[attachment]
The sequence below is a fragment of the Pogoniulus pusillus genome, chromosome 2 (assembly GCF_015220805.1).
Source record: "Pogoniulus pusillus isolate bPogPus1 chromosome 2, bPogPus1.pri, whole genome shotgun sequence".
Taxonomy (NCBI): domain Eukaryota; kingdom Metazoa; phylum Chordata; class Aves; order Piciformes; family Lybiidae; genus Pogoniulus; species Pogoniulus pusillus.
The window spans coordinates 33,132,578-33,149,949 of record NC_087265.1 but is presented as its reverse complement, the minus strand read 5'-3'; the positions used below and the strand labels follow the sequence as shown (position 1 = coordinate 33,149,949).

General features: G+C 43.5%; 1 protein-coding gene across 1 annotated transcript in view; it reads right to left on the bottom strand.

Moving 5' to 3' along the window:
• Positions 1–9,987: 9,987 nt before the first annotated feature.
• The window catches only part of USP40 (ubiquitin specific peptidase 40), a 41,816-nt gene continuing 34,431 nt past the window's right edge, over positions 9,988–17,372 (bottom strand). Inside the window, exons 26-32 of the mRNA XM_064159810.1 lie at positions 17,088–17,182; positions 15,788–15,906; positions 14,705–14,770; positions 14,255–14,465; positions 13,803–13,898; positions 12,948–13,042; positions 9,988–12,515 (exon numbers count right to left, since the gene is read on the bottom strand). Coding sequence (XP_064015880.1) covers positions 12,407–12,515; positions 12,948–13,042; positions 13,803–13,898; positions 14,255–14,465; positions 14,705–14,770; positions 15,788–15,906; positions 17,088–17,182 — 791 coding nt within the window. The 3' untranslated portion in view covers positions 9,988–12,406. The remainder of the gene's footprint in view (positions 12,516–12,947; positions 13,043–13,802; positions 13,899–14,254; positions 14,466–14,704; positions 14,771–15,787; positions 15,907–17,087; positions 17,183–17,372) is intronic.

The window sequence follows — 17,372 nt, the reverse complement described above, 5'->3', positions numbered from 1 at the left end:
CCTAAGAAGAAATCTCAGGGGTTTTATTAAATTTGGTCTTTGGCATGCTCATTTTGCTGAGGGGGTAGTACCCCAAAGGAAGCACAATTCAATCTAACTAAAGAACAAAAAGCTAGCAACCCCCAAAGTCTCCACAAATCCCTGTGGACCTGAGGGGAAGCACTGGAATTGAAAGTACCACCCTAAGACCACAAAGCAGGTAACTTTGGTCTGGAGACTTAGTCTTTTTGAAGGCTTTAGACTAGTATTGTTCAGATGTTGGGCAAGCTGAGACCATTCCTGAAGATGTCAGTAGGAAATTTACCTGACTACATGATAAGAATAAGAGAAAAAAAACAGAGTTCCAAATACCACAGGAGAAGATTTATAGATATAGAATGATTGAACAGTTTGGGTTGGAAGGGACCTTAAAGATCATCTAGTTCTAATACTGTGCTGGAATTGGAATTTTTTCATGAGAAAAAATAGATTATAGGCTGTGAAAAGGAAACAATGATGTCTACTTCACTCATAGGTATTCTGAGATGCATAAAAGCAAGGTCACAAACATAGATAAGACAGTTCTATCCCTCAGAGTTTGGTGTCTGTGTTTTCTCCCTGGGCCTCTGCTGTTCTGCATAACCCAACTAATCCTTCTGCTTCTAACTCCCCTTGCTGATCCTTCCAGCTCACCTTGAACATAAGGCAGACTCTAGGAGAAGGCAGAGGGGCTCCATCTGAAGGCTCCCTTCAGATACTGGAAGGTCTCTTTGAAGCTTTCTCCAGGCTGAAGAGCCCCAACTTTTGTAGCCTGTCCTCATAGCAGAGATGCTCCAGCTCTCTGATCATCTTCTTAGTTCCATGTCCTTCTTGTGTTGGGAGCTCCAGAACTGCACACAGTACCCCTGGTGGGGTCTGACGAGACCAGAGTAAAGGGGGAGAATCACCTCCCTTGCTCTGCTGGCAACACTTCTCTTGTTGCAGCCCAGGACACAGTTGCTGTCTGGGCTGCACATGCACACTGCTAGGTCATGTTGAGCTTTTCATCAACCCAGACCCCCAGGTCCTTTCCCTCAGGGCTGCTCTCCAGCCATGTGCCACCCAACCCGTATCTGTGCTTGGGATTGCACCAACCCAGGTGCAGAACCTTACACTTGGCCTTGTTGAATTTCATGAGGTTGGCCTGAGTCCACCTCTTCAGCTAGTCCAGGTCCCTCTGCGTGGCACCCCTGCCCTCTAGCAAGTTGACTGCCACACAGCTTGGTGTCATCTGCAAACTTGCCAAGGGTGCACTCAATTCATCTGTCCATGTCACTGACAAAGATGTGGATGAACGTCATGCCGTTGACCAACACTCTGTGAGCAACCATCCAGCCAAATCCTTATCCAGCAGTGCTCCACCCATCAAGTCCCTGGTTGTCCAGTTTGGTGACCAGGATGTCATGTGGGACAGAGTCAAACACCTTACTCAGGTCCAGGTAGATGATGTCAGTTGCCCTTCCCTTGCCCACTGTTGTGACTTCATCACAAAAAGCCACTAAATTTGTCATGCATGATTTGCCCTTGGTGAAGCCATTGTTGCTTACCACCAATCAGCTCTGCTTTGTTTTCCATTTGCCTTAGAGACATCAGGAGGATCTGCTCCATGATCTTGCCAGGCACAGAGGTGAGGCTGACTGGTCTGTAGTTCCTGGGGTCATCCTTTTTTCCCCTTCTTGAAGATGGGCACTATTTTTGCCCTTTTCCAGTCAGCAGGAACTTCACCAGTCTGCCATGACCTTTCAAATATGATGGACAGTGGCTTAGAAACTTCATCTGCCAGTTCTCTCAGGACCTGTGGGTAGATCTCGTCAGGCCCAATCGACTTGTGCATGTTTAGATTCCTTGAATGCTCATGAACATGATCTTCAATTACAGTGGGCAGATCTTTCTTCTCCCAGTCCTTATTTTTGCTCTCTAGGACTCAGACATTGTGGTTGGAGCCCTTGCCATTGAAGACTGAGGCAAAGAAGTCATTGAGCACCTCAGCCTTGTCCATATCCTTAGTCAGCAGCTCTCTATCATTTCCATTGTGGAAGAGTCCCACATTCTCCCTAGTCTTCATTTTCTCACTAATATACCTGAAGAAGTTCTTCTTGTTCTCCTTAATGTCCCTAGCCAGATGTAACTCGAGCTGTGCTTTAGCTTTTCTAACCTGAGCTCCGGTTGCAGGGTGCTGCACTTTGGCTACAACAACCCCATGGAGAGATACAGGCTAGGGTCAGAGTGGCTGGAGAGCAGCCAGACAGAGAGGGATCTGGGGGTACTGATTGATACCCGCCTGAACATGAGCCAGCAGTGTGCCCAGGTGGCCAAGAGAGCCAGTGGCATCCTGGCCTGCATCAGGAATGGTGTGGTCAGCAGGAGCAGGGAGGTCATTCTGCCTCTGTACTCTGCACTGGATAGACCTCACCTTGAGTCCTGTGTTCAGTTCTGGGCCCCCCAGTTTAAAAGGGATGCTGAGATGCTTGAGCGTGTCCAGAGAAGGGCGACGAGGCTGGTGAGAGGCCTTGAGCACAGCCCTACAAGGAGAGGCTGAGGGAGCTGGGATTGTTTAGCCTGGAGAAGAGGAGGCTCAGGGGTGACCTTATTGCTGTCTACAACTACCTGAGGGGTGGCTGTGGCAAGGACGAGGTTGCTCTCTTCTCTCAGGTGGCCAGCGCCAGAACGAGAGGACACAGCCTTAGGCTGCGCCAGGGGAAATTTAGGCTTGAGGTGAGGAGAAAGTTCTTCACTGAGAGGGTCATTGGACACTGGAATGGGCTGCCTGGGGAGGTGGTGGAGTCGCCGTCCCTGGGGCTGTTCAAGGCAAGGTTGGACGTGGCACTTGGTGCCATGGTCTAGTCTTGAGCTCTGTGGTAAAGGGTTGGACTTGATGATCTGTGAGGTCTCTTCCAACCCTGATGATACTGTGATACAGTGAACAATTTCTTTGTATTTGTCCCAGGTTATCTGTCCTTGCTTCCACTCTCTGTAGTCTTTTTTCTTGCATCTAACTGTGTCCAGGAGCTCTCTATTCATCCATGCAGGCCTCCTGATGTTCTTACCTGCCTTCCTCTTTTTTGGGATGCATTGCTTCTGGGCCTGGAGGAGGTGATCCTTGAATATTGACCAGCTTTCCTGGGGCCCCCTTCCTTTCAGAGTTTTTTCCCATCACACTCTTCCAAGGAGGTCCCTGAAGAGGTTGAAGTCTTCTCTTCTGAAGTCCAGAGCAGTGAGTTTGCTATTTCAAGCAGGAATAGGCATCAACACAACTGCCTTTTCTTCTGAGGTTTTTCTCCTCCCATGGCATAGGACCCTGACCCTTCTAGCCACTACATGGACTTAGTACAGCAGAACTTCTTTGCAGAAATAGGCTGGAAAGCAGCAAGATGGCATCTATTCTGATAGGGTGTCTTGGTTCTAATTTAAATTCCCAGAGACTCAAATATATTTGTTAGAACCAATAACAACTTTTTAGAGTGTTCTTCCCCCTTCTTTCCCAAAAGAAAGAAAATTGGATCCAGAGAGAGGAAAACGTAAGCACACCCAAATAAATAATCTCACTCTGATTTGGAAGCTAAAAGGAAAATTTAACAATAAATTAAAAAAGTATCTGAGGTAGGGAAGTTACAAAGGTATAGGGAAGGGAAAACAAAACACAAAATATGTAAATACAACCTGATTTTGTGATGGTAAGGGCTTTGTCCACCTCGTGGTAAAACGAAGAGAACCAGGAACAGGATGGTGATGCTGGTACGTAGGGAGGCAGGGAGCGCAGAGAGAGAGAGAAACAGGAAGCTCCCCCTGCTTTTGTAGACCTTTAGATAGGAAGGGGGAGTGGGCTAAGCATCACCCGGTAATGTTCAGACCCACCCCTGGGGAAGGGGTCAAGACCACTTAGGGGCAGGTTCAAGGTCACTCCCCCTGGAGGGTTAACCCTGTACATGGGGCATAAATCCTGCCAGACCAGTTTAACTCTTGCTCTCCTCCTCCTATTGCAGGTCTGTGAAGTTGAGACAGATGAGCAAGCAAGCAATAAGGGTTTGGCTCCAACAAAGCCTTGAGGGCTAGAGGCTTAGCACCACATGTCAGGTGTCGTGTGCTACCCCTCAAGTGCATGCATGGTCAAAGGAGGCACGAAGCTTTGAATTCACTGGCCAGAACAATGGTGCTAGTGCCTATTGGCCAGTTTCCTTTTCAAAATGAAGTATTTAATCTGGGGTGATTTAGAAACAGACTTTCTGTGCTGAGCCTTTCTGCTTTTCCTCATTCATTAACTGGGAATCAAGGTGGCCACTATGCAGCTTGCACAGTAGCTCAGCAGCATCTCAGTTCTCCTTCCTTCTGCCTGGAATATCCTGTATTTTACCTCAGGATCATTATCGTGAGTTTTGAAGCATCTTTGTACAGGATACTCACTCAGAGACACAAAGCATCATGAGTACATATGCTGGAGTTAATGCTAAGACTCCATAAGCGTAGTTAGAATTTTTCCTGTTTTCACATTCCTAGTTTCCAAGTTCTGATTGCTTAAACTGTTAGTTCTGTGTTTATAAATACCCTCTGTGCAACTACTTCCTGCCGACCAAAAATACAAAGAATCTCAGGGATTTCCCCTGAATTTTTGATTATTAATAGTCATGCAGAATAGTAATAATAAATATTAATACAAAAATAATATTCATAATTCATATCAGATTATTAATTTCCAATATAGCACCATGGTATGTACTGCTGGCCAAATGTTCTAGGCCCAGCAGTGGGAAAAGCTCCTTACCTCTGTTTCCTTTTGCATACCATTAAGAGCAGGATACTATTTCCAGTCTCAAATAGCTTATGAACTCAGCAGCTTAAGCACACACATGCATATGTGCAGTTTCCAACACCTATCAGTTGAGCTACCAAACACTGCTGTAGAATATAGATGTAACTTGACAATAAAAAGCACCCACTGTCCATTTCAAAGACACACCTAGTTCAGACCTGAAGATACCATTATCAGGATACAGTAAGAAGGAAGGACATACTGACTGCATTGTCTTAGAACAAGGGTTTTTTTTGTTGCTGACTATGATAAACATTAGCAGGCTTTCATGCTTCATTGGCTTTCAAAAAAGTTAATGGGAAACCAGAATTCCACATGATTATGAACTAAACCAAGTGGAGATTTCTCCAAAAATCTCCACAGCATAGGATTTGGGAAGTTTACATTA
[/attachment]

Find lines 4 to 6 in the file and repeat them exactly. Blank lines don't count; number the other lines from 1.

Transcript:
The window spans coordinates 33,132,578-33,149,949 of record NC_087265.1 but is presented as its reverse complement, the minus strand read 5'-3'; the positions used below and the strand labels follow the sequence as shown (position 1 = coordinate 33,149,949).

General features: G+C 43.5%; 1 protein-coding gene across 1 annotated transcript in view; it reads right to left on the bottom strand.

Moving 5' to 3' along the window: